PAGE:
• 17th-century manuscript thought to preserve the original tune of the one of the Fool’s songs from King Lear

Alex Whitfield, Digital Learning Manager at the British Library commented:

 “From the influential first drawings of Native Americans of the ‘New World’, to depictions of exotic Venice and civil unrest in the streets of London, seeing original digitised artefacts can vividly evoke the political, social and historical times in which Shakespeare was writing, shrinking the gap between the past and the present and bringing the world that shaped his imagination to life.

Until now, you would have had to visit the British Library Reading Rooms or exhibitions to see these treasures – now Discovering Literature: Shakespearemakes these wonderful research materials accessible to students and lovers of literature everywhere.”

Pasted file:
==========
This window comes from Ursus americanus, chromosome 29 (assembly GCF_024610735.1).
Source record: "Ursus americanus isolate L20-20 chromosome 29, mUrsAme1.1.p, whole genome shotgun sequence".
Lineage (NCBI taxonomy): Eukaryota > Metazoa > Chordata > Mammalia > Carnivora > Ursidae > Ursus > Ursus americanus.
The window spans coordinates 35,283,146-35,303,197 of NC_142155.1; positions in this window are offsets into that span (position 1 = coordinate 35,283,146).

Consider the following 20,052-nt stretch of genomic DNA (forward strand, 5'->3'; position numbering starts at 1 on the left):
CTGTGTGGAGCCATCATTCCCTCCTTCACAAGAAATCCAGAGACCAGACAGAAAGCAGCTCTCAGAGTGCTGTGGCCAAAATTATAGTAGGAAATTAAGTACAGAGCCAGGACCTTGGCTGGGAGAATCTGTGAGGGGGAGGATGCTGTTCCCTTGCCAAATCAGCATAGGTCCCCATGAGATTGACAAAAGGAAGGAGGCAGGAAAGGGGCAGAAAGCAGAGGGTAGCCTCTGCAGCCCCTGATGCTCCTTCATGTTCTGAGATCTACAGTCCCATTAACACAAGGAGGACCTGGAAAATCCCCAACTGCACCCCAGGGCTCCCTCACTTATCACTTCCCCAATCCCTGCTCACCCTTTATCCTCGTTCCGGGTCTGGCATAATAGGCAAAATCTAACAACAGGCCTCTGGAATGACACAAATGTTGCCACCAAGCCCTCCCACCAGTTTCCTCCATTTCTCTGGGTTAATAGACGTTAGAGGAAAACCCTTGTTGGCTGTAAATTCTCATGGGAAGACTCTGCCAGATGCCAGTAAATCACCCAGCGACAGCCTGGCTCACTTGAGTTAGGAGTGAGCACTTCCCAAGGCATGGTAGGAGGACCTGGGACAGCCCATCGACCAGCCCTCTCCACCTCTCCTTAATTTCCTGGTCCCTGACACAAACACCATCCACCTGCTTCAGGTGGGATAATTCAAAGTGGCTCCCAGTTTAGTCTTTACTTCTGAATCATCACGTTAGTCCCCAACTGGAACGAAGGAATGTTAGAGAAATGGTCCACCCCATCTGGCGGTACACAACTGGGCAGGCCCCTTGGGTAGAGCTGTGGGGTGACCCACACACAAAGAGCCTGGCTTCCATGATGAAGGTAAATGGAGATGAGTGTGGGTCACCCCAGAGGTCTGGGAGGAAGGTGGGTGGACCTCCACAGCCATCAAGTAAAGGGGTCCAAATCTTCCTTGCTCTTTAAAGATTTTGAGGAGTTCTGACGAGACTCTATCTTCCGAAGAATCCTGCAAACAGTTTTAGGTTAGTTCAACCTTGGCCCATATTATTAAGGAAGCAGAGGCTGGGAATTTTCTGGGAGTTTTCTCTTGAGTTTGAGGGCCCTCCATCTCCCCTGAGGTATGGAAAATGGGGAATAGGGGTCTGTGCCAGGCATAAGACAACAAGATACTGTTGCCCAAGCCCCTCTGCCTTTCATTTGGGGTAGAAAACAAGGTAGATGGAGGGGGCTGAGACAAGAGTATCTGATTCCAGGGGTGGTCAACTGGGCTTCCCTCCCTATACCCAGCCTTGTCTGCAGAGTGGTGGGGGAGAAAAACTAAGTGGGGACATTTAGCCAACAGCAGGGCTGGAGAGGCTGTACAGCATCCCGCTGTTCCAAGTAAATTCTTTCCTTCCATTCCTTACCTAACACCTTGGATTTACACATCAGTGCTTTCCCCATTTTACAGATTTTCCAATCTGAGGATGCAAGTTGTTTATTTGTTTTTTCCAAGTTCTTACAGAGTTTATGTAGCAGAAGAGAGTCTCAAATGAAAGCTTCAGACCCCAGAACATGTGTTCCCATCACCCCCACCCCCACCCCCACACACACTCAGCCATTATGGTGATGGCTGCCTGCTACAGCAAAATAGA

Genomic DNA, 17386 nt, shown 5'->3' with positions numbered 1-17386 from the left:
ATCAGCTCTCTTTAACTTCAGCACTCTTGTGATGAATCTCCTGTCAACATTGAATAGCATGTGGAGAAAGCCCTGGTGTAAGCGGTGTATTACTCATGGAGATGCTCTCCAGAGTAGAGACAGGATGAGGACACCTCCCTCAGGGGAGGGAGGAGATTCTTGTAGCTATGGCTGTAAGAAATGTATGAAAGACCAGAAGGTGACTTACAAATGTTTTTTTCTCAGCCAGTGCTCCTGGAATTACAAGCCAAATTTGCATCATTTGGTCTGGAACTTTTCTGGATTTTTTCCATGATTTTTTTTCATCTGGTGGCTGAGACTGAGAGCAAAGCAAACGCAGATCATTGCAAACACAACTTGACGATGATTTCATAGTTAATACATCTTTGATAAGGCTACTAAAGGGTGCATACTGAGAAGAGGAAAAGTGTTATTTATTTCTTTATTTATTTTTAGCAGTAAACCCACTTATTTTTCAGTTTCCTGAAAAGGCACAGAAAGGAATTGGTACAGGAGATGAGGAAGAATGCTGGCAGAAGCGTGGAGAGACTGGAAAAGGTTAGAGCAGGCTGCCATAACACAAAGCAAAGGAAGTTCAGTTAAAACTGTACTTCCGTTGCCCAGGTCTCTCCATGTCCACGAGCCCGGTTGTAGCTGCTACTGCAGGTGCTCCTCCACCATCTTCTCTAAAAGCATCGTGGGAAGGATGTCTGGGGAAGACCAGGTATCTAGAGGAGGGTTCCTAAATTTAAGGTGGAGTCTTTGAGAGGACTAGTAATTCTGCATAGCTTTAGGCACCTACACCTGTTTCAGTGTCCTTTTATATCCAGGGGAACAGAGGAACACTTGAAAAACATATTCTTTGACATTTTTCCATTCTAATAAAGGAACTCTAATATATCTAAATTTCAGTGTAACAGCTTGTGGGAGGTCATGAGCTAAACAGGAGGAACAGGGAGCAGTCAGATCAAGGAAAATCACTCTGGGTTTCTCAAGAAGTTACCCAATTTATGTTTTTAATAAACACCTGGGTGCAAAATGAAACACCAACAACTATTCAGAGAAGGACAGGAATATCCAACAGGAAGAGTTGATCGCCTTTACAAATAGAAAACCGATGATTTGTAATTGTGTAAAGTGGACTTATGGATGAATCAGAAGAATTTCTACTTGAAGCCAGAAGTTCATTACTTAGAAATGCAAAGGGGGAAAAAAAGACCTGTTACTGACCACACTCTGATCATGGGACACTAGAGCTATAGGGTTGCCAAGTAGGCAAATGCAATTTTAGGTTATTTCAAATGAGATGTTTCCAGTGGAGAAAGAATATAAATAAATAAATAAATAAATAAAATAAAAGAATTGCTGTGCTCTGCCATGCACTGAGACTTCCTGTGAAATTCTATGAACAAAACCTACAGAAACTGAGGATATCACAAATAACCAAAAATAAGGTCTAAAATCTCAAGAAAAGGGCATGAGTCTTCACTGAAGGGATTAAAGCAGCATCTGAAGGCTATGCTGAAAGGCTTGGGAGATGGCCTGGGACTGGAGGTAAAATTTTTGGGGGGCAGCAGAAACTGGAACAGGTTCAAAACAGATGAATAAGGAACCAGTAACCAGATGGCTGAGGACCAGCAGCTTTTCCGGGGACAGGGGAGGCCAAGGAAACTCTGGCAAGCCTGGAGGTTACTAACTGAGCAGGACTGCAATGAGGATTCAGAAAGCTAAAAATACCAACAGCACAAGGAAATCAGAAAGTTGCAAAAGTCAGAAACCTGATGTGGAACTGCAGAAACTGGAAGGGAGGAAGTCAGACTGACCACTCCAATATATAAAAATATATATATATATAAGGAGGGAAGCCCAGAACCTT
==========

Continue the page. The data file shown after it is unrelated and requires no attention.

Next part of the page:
Paul Clayton, Director of The National Association for the Teaching of English, said:

 “These far-ranging, diverse and fascinating documents, essays and guides bring Shakespeare alive. This stunning addition to the Discovering Literature website will enable teachers and their students to enter the worlds of the plays, and the world in which the plays were written, in completely new ways.”

A selection of the items on Discovering Literature: Shakespeare, including the Sir Thomas More playscript in his hand, will be on display in the British Library’s upcoming exhibition, Shakespeare in Ten Acts (15 April – 3 September 2016), which examines how he became a cultural icon through ten key performances. Over 200 of the British Library’s historic theatre playbills relating to Shakespeare will also be explored through a new website produced in partnership with the BBC, Shakespeare on Tour, which launches 21 March 2016.